The Jurassic Mile: a New Morrison Formation Assemblage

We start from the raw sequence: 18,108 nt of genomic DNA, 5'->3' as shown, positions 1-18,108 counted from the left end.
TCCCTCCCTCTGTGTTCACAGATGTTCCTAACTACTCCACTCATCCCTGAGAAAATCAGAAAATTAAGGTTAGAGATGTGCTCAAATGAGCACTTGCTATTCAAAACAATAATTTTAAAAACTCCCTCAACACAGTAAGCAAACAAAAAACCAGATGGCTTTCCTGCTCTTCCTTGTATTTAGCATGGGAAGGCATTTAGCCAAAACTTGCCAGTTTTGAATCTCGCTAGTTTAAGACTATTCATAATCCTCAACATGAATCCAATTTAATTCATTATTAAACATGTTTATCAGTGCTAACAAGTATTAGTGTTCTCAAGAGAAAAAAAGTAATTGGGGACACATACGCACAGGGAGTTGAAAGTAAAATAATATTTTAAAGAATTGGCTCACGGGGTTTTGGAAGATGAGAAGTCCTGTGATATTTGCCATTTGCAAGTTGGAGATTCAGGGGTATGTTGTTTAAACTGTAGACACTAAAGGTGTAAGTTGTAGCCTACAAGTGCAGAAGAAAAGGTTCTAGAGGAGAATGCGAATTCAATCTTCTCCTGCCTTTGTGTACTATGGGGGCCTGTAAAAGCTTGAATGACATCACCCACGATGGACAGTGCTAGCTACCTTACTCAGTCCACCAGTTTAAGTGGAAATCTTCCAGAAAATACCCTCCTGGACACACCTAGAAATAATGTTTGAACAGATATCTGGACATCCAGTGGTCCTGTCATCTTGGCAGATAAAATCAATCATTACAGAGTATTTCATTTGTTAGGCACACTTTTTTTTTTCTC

The Big Horn Basin (Wyoming, USA) has yielded a unique dinosaur fauna when compared to the southern Morrison Formation but the relationship between the two is unclear. The Jurassic Mile in the Northern Big Horn Basin is a new field site that consists of a diverse assemblage of animals and plants from Morrison Formation. A multidisciplinary team from The University of Manchester (UK), Naturalis Biodiversity Center (Netherlands) and The Children’s Museum of Indianapolis (USA), have discovered and excavated multiple dinosaur bonebeds in addition to tracks and trackways that have been assigned to sauropod and ornithopod/theropod morphospecies. Furthermore, plant macrofossils (e.g., leaves, stems and silicified wood) and microfossils (e.g., spores and pollen) are preserved in multiple horizons and sedimentary facies. The latest technology has been employed (e.g., LiDAR, Drone 3D photogrammetry and hand laser-scanning) to further record, log and map the relationships that this site may have with other Morrison Formation localities. For that reason, the identification of the flora and fauna from the Jurassic Mile could yield new information on the diversity, evolution and palaeobiogeography of organisms from the Big Horn Basin and their overall importance to the Morrison Formation biota.